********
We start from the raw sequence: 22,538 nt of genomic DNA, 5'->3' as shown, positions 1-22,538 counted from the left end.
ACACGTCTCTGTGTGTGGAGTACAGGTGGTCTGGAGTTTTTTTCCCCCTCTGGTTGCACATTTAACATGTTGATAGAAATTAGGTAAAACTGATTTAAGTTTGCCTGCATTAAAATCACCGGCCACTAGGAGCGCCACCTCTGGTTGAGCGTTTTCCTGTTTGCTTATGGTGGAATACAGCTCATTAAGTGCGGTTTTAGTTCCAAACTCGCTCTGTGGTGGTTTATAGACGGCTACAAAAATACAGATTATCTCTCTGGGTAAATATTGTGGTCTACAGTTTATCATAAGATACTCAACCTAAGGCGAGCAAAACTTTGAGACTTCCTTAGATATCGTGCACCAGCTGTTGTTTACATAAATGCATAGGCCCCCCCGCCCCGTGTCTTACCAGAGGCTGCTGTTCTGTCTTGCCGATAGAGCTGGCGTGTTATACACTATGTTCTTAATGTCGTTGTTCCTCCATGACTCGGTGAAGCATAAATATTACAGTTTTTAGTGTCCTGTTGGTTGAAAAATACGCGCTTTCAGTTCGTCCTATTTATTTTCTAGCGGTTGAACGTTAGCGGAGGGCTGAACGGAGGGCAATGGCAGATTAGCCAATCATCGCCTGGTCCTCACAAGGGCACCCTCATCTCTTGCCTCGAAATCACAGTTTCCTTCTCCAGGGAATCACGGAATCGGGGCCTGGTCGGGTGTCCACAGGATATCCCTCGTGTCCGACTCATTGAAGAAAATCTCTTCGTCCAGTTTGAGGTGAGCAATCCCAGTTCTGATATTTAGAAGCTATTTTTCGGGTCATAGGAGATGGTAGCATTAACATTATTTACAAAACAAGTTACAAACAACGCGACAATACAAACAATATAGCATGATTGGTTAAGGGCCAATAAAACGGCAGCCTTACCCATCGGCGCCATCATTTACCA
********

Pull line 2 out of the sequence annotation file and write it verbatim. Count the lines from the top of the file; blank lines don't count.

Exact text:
ACACGTCTCTGTGTGTGGAGTACAGGTGGTCTGGAGTTTTTTTCCCCCTCTGGTTGCACATTTAACATGTTGATAGAAATTAGGTAAAACTGATTTAAGTTTGCCTGCATTAAAATCACCGGCCACTAGGAGCGCCACCTCTGGTTGAGCGTTTTCCTGTTTGCTTATGGTGGAATACAGCTCATTAAGTGCGGTTTTAGTTCCAAACTCGCTCTGTGGTGGTTTATAGACGGCTACAAAAATACAGATTATCTCTCTGGGTAAATATTGTGGTCTACAGTTTATCATAAGATACTCAACCTAAGGCGAGCAAAACTTTGAGACTTCCTTAGATATCGTGCACCAGCTGTTGTTTACATAAATGCATAGGCCCCCCCGCCCCGTGTCTTACCAGAGGCTGCTGTTCTGTCTTGCCGATAGAGCTGGCGTGTTATACACTATGTTCTTAATGTCGTTGTTCCTCCATGACTCGGTGAAGCATAAATATTACAGTTTTTAGTGTCCTGTTGGTTGAAAAATACGCGCTTTCAGTTCGTCCTATTTATTTTCTAGCGGTTGAACGTTAGCGGAGGGCTGAACGGAGGGCAATGGCAGATTAGCCAATCATCGCCTGGTCCTCACAAGGGCACCCTCATCTCTTGCCTCGAAATCACAGTTTCCTTCTCCAGGGAATCACGGAATCGGGGCCTGGTCGGGTGTCCACAGGATATCCCTCGTGTCCGACTCATTGAAGAAAATCTCTTCGTCCAGTTTGAGGTGAGCAATCCCAGTTCTGATATTTAGAAGCTATTTTTCGGGTCATAGGAGATGGTAGCATTAACATTATTTACAAAACAAGTTACAAACAACGCGACAATACAAACAATATAGCATGATTGGTTAAGGGCCAATAAAACGGCAGCCTTACCCATCGGCGCCATCATTTACCA